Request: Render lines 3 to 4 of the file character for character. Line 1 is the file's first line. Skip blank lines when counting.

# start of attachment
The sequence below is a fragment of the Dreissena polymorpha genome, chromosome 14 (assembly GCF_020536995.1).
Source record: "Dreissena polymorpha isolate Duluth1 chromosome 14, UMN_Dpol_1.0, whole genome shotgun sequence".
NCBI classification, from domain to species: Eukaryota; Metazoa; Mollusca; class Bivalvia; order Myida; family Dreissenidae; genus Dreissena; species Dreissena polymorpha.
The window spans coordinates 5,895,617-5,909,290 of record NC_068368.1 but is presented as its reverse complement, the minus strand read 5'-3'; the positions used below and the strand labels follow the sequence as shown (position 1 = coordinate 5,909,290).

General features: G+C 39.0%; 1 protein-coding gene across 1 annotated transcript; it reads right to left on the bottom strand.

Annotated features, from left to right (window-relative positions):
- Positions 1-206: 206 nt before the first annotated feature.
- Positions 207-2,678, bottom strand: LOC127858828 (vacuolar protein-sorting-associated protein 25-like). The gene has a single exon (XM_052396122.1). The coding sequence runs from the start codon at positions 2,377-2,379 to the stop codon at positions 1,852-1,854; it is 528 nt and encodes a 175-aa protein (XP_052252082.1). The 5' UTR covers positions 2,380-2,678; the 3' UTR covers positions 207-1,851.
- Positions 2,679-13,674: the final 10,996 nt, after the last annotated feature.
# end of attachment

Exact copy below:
NCBI classification, from domain to species: Eukaryota; Metazoa; Mollusca; class Bivalvia; order Myida; family Dreissenidae; genus Dreissena; species Dreissena polymorpha.
The window spans coordinates 5,895,617-5,909,290 of record NC_068368.1 but is presented as its reverse complement, the minus strand read 5'-3'; the positions used below and the strand labels follow the sequence as shown (position 1 = coordinate 5,909,290).